3. Discuss the importance of not alerting the person to the intervention plans.
  4. List ways you’ve tried to help the person that may have enabled the addiction.
  5. Put in writing all the negative consequences caused by the addiction problem.
  6. Write a one or two page letter to your loved one.
  7. Read your letters to each other, editing out anger, blame, and judgment.
  8. Determine bottom lines, and write them down on a separate page.
  9. Test each other’s willingness to follow through with the bottom lines.
  10. Identify financial resources for covering treatment costs.
  11. Evaluate treatment centers using the evaluation questions.
  12. Set a date, time and place for the rehearsal and the intervention.
  13. Choose a treatment center, answer its pre-intake questions, and make an appointment for admission.
  14. Identify objections the addict may use to avoid or postpone treatment, then formulate your answers.
  15. Compile a list of all prescribed medications the alcoholic is presently using.
  16. Rehearse the intervention.
  17. Review objections and answers.

After the intervention


Locate an Al-Anon or Family Anonymous meeting near your home or office.The bottom line is to stick to your bottom line. Ruining your own life is not a requirement to saving someone from addiction.

Side note: If you don’t have health insurance, the government has extended the deadline.  I have no affiliations, so go to the website for more information.

I write this blog for fun and for free. Our company website can provide treatment options.

7 thoughts on “Intervention Do’s and Don’t

  1. Very useful post for those seeking to do an intervention. My family did an intervention on me 11 years ago, literally packing my bags and taking me into treatment, despite my objections. It was the best thing they could possibly have done, I am now approaching 11 years clean and am very happy with my life.

    Liked by 1 person

  2. Very helpful. I myself don’t know anyone where the “tough love” thing worked. I’ve seen it make someone harder, more bitter, and justify their blaming their family to begin with. It’s difficult. I didn’t get an Intervention or “tough love”. My parents were afraid to do either after the “tough love” route failed so miserably with my older brother. What they did do is love me anyway and whenever I would try to get sober they would help if possible. When I would slip and the shame and guilt consumed me, my mother was there sometimes. They had their limits. I had no bottom because I didn’t care. That is a scary thing. If someone is self-medicating having a mental health professional on hand or on standby is crucial.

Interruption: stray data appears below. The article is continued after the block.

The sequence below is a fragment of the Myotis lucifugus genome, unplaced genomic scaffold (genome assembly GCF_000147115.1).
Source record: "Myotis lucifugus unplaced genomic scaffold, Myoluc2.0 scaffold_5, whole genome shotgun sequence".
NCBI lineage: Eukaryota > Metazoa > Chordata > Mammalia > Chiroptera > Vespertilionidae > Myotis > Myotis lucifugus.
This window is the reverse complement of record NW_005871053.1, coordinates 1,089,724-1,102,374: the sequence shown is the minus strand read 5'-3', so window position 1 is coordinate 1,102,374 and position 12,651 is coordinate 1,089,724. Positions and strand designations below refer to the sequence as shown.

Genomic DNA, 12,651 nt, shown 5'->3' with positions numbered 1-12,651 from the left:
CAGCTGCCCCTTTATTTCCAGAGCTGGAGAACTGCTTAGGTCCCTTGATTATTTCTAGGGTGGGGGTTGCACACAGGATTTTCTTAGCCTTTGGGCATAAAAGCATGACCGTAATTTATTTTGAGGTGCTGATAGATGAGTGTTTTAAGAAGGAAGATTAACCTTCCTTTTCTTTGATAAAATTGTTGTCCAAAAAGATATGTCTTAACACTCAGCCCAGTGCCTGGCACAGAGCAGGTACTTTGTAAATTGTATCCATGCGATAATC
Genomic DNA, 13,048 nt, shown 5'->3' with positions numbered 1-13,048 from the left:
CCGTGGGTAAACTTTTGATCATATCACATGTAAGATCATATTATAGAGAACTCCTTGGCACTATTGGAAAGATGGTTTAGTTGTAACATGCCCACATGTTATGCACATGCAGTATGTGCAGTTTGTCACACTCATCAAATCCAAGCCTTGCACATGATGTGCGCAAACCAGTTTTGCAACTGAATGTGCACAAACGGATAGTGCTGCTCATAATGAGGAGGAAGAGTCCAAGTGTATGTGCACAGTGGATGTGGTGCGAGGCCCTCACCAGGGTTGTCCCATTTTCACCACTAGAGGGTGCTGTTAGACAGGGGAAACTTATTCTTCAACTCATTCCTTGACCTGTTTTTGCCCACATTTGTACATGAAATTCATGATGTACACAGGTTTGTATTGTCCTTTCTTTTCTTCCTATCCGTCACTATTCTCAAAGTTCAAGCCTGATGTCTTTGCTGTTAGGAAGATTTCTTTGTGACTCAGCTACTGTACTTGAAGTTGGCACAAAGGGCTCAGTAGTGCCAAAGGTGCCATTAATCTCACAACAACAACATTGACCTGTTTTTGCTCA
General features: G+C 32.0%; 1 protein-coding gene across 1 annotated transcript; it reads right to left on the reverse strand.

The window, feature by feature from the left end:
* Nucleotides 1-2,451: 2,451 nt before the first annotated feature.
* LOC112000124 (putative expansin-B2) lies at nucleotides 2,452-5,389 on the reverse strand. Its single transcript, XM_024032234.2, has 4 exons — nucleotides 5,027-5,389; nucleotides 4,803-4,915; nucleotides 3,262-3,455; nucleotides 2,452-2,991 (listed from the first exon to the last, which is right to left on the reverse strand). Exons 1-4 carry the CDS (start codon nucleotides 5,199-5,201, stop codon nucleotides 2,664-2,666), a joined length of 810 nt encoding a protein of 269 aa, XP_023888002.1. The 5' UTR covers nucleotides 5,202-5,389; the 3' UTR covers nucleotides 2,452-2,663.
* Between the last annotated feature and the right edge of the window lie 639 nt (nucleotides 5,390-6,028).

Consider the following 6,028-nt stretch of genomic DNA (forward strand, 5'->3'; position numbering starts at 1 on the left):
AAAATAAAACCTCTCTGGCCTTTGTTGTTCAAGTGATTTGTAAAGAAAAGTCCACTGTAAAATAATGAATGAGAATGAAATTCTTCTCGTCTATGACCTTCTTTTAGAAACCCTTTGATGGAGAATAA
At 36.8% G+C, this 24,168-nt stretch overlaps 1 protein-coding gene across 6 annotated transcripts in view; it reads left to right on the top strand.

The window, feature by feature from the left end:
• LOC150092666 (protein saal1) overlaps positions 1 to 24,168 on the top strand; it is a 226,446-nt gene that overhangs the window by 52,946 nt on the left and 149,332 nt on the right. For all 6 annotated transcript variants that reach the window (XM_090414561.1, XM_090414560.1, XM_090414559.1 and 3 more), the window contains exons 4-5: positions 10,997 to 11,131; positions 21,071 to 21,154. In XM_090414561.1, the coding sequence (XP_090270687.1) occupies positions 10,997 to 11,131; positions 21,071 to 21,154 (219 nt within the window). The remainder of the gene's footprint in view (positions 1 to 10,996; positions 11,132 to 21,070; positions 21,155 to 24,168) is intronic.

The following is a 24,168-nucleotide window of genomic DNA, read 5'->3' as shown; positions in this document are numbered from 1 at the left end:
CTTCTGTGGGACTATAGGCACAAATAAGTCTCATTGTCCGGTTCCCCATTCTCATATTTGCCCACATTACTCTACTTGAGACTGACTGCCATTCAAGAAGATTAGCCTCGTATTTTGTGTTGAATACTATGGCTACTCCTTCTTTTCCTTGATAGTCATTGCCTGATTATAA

Liked by 2 people

    1. It’s really tragic, but some addicts have to go to more than one three-month program. Sober living after a 90 day program can be a good option for some folks. In my opinion, the best time to do another intervention is if you have leverage with your loved one. I speak to some family members and the addict is on the street and that makes it tough. The reason is because there is no “threat” to make. For example, you can’t say “you won’t be able to see your kids, you can’t live in our home or you can’t have any money”. I hope that helps. Contact me directly if you need some more assistance.

      Liked by 1 person